The Anatomy of a List
With the presidential election just weeks away, many Americans feel dissatisfied with the economic state of their nation. For those in the business community, the outlook remains uncertain, and continuous slow growth only adds to the unease. And as Andrew D. Paparozzi, chief economist and senior vice president of Idealliance, Alexandria, Va., pointed out in our March State of the Industry report, when there’s uncertainty, fear isn’t far behind. “There is extraordinary uncertainty about where the industry, economy and things, in general, are headed,” he shared. “Uncertainty, whether economic or political, tends to dampen economic activity by encouraging companies to delay investment and hiring, and consumers to delay spending until the outlook clears.”
So, how did this belief translate over to our corner of the corporate world? Unfortunately, revenue for the reseller segment fell short of last year’s peak of $2.74 billion, finishing at $2.57 billion. However, this showing still puts suppliers over 2014’s $2.21 billion, 2013’s $2.36 billion and 2012’s $2.21 billion, which is no small task. It is important to note that financial information for a few 2015 notables, including Consolidated Label, The Regal Press and Britten Studios, was not made available prior to press time.
Ennis Inc. managed to hold on to the No. 1 spot, earning $569.0 million in annual sales—not quite as high as 2015’s $580.0 million. The Midlothian, Texas-based supplier’s fiscal year ended on Feb. 28. Since then, the company acquired Major Business Systems, Hillsborough, N.C., and shed its Alstyle Apparel division, the latter of which accounts for a majority of Ennis Inc.’s promotional product sales, so it will be interesting to see how 2017 shapes up for the heavy hitter.
4over Inc., Glendale, Calif.; OneTouchPoint, Hartland, Wis.; and Western States Envelope & Label, Butler, Wis., held on to spots two, three and four, respectively—and all enjoyed a boost in revenue. Of note, in July, 4over Inc. acquired another top supplier, ASAP Printing Corporation, Salt Lake City, and in June, Western States Envelope & Label’s longtime CEO and president Mark Lemberger retired (turn to page 48 and get to know new CEO and President Tom Rewolinski).
Magnets 4 media, Washington, Mo., tacked on $14.8 million to its 2015 figures, resulting in an impressive $109.0 million in sales—enough to take over fifth place. Taylor Promotional Products, consisting of ADG Promotional Products, Taymark, Navitor, Carlson Craft and Label Works, opted not to submit as a group this time around. ADG Promotional Products participated, though, and did so well that the company finished in the top 10.
Individual product sectors were a mixed bag. Printed Forms reported $491.4 million (2015: $486.8 million), reclaiming its place at the top, at the expense of Labels & Tags. Promotional Products landed at $430.0 million (2015: $391.9 million); Envelopes/Folders/Stationery jumped to $241.4 million (2015: $239.1 million); and Web Solutions inched its way up to $15.0 million (2015: $14.9 million).
The “Other” category also took a step in the right direction, generating $212.6 million, compared to 2015’s $123.2 million. Common responses for this sector, included:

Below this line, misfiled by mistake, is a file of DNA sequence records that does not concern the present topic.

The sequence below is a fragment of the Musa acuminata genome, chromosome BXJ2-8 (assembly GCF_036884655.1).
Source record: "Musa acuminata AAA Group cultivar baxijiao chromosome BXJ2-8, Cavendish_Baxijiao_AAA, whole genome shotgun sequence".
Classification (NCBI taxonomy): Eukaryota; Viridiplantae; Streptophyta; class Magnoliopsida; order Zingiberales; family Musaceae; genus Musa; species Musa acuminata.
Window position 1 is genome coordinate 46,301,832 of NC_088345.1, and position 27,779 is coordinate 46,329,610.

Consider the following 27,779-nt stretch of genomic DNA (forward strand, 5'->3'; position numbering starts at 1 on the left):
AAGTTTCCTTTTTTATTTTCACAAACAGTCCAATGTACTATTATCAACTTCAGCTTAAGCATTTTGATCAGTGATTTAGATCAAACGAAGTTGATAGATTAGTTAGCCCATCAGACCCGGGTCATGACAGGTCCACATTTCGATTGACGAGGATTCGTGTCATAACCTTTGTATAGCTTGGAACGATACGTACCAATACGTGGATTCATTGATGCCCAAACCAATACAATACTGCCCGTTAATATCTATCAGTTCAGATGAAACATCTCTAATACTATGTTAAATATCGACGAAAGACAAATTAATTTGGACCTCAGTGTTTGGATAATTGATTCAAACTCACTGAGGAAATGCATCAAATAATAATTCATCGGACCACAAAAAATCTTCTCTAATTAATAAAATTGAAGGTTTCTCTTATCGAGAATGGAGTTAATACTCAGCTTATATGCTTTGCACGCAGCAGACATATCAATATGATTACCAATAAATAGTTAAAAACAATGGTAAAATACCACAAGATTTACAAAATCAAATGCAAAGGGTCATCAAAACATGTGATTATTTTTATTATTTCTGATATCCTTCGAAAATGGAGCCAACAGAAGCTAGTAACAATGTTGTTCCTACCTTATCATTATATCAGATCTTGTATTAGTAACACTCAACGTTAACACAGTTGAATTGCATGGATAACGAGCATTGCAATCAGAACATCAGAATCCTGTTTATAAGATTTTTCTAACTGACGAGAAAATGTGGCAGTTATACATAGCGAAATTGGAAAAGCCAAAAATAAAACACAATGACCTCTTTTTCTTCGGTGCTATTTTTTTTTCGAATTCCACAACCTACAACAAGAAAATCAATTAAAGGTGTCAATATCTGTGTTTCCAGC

- Digital print
- Wide format
- Rubber stamps
- Hand assembly
- Print management
- Folding carton packaging
- Fulfillment and distribution
- Integrated cards and labels
- Data processing and mailing
- Books, directories and manuals
- Barcode hardware, service and supplies
Some of these entries may skew the “Other” category; the decision to consider integrated labels, for example, as miscellaneous is left to the supplier’s discretion.
The four remaining categories weren’t as successful. As we previously suggested, Labels & Tags fell to $424.7 million (2015: $511.9 million). Commercial Print dropped to $271.5 million (2015: $340.9 million); Direct Mail declined to $87.3 million (2015: $99.9 million); and Plastic Products/Cards only accounted for $54.7 million (2015: $96.1 million).
The Top 50 Promotional Products Suppliers chart returned this year, as well (see page 34). Published in July 2016 from our sister publication, Promo Marketing (PM), the list is based on 2015 revenue. According to PM’s calculations, the majority of respondents enjoyed even better numbers this go around.
By the time you read this, the election cycle will be close to over, but with a new leader comes a different type of uncertainty. Both candidates differ profoundly in their views for what’s best for the economy, so how things play out is anyone’s guess. What is certain, however, is printers have an historic opportunity to get involved in their clients’ work, stay involved longer and fulfill a broader range of communications needs. Those who take a proactive approach are proof that good behavior is rewarded.
We congratulate each and every company that made either list and wish them the best of luck in 2017. Check back in November to see how the distributors used their time.
(Editor’s note: Factors to consider when interpreting sales figures are ongoing industry consolidations and responses reporting idiosyncrasies.)
Related story: 2016 Top 50 Suppliers List
Elise Hacking Carr is editor-in-chief/content director for Print+Promo magazine.